Contemporary photos by Pawel Litwinski, courtesy Bonhams.
A rare E-type Lightweight, one of the three cars to carry the Cunningham colors in the team’s final appearance at Le Mans in 1963, will be one of the featured lots at Bonhams Quail Lodge Auction in Carmel, California, on August 18.
For Jaguar, it was a public relations coup worthy of a press release when Briggs Cunningham decided to race a D-type in the 1955 24 Hours of Le Mans. It would join a C-6R, the last Cunningham-built car to compete at Le Mans. The race, of course, would be the scene of motorsports’ worst disaster, when Pierre Levegh’s Mercedes 300 SL struck another car and flew into the crowd, killing 82 spectators; the Cunningham D-type would last just until the sixth hour of the race, done in by engine failure after 43 laps.
This inauspicious beginning foreshadowed greater cooperation between the American sportsman and William Lyons’ company. When Cunningham returned to Le Mans in 1960 after a four-year absence, the team brought along Jaguar’s E2A prototype, the forerunner of the E-type, as well as three Corvettes, making their debut at Le Sarthe. The Jaguar was competitive, in spite of a problematic engine, but was retired during the ninth hour when a piston was holed.
Cunningham raced Maseratis at Le Mans in 1961, but added a specially prepared Jaguar E-type with closed coupe bodywork for 1962; this car finished a strong fourth, finishing behind only three record pace-setting Ferraris.
For 1963, to counter the dominance of the Ferrari 250 GTO and Maserati Tipo 151/1 in endurance racing, Jaguar unveiled a new and deadly weapon: the Lightweight E-type. These cars featured an aluminum alloy body with an aluminum hardtop to provide added rigidity, and their aluminum-block, 3.8-liter, DOHC, straight-six engines were upgraded with Lucas fuel injection and dry-sump lubrication. Though a run of 18 had been planned, just 12 were built; because this number was too small to homologate the car, the Lightweight was passed off as part of the regular E-type production run, with which it shared very little.
Number 14 at Le Mans, 1963. Period photos copyright GP Images, courtesy Bonhams.
At Le Mans in 1963, Cunningham would represent the Jaguar works with three E-type Lightweight cars: #16, driven by Roy Salvadori and Paul Richards; #15, with Briggs Cunningham and Bob Grossman; and the car shown here, #14, chassis S850664, driven by Walt Hansgen and Augie Pabst. Cunningham and Grossman finished in ninth place overall, and second in its class, after a heroic recovery from a crash into hay bales at the end of the Mulsanne straight; Hansgen and Pabst were done in by a balky gearbox, while Salvadori skidded on an oil slick in the Mulsanne, crashed and burned. This would be the Cunningham team’s last appearance at Le Mans.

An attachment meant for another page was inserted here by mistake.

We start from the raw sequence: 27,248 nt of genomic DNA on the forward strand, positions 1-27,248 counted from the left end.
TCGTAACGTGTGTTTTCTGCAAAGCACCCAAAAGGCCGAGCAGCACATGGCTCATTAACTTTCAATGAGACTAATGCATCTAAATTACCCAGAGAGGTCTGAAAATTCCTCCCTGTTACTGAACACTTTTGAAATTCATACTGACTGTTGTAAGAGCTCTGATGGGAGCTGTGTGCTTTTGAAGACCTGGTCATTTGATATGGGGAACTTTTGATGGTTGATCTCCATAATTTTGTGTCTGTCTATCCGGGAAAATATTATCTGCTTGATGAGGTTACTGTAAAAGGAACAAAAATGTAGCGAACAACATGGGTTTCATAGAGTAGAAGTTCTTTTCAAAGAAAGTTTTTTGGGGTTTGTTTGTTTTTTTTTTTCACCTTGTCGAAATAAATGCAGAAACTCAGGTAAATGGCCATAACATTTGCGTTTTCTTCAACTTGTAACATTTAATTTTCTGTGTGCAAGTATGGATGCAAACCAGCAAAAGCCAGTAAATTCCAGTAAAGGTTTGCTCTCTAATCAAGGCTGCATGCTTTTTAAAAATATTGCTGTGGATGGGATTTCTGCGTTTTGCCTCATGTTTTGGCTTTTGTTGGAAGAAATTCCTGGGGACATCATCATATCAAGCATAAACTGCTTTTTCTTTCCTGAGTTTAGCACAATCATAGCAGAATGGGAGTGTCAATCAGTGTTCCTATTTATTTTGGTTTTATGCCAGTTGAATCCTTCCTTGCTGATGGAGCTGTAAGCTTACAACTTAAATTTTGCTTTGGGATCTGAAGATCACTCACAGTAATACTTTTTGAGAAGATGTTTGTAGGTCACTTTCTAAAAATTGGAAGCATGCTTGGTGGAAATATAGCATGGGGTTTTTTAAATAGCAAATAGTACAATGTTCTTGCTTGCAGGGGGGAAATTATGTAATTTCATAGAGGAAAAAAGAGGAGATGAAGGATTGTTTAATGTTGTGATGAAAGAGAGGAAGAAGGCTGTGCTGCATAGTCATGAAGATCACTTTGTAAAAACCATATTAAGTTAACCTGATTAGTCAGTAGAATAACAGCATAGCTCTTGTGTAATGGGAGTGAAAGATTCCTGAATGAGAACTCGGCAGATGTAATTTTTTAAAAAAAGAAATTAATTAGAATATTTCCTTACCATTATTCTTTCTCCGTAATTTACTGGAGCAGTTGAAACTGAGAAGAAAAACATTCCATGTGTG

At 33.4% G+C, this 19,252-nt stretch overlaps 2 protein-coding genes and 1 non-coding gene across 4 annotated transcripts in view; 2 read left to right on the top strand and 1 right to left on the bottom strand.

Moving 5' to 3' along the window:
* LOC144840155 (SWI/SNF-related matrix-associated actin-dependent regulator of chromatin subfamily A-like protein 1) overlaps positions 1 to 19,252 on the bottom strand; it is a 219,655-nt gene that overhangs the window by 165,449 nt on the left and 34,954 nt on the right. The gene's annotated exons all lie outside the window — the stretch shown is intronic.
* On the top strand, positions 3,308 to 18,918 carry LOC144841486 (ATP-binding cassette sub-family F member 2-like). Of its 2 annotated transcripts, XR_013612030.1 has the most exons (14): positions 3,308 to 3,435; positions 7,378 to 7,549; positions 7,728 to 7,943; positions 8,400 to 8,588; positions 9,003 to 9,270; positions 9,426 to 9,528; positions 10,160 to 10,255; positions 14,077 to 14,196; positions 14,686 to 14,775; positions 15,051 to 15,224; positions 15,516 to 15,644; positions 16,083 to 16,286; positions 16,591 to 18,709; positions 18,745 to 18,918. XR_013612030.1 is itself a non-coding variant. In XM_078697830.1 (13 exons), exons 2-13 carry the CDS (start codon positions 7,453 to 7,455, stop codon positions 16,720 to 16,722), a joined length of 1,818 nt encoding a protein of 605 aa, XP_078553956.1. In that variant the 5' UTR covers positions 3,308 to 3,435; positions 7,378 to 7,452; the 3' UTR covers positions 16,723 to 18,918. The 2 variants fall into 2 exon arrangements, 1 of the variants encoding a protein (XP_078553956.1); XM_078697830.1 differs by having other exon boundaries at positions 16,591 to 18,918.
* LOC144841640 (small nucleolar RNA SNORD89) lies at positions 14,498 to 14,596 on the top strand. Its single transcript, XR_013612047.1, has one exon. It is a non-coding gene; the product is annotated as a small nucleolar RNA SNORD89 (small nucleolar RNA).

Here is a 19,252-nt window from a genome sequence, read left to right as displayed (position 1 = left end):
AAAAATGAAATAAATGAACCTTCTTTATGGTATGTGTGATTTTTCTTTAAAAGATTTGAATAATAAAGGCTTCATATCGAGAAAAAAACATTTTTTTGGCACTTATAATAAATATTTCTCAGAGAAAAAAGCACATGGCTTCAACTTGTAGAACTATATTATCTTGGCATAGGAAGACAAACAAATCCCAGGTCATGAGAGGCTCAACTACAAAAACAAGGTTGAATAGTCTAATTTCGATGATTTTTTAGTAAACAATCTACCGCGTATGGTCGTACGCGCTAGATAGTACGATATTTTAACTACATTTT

In the pits at Le Mans, 1963.
Three months later, Hansgen and Richards teamed up to drive S850664 in the USRRC Road America 500, finishing third in the GT class, and 11th overall. One week later, the car was entered in the FIA International 500 km race at Bridgehampton, where, with Richards aboard, it finished fourth overall.
On display at The Revs Institute.
After its retirement, Cunningham displayed the Lightweight at the Briggs Cunningham Automotive Museum in California. When the museum was closed and the collection sold, the Jaguar passed into the hands of a succession of owners that has included Lord Bamford, Paul Vestey and Campbell McLaren. At some point in the recent past, it has been displayed at the Blackhawk Automotive Museum.
Cunningham team cars at The Revs Institute.
The Lightweight has no shortage of admirers, and book chapters have been devoted to this very example. In January of this year, a Lightweight that won the 1963 Australian GT Championship sold for $7.37 million, including premium, at Bonhams’ annual sale of collector cars in Scottsdale, Arizona, becoming the most valuable post-1960 Jaguar ever sold at auction. The auction house isn’t releasing a pre-auction estimate on the former Cunningham team car, but Bonhams US Head of Motoring, Jakob Greisen, believes the car could achieve a figure over $10,000,000 when it crosses the auction stage in California this summer.
The Bonhams Quail Lodge Auction takes place on Friday, August 18th at Quail Lodge in Carmel, California. For additional details, visit Bonhams.com.